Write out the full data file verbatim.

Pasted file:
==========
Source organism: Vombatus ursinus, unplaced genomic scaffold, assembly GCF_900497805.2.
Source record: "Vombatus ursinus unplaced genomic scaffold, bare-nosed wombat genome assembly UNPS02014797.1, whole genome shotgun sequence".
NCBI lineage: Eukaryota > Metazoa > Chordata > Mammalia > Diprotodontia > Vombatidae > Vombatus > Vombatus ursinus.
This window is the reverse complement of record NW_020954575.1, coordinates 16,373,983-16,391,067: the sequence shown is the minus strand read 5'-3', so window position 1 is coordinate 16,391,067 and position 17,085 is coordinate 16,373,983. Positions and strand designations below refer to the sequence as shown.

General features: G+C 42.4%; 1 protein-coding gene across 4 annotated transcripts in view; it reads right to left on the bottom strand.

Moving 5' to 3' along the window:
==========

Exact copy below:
Source organism: Vombatus ursinus, unplaced genomic scaffold, assembly GCF_900497805.2.
Source record: "Vombatus ursinus unplaced genomic scaffold, bare-nosed wombat genome assembly UNPS02014797.1, whole genome shotgun sequence".
NCBI lineage: Eukaryota > Metazoa > Chordata > Mammalia > Diprotodontia > Vombatidae > Vombatus > Vombatus ursinus.
This window is the reverse complement of record NW_020954575.1, coordinates 16,373,983-16,391,067: the sequence shown is the minus strand read 5'-3', so window position 1 is coordinate 16,391,067 and position 17,085 is coordinate 16,373,983. Positions and strand designations below refer to the sequence as shown.

General features: G+C 42.4%; 1 protein-coding gene across 4 annotated transcripts in view; it reads right to left on the bottom strand.

Moving 5' to 3' along the window: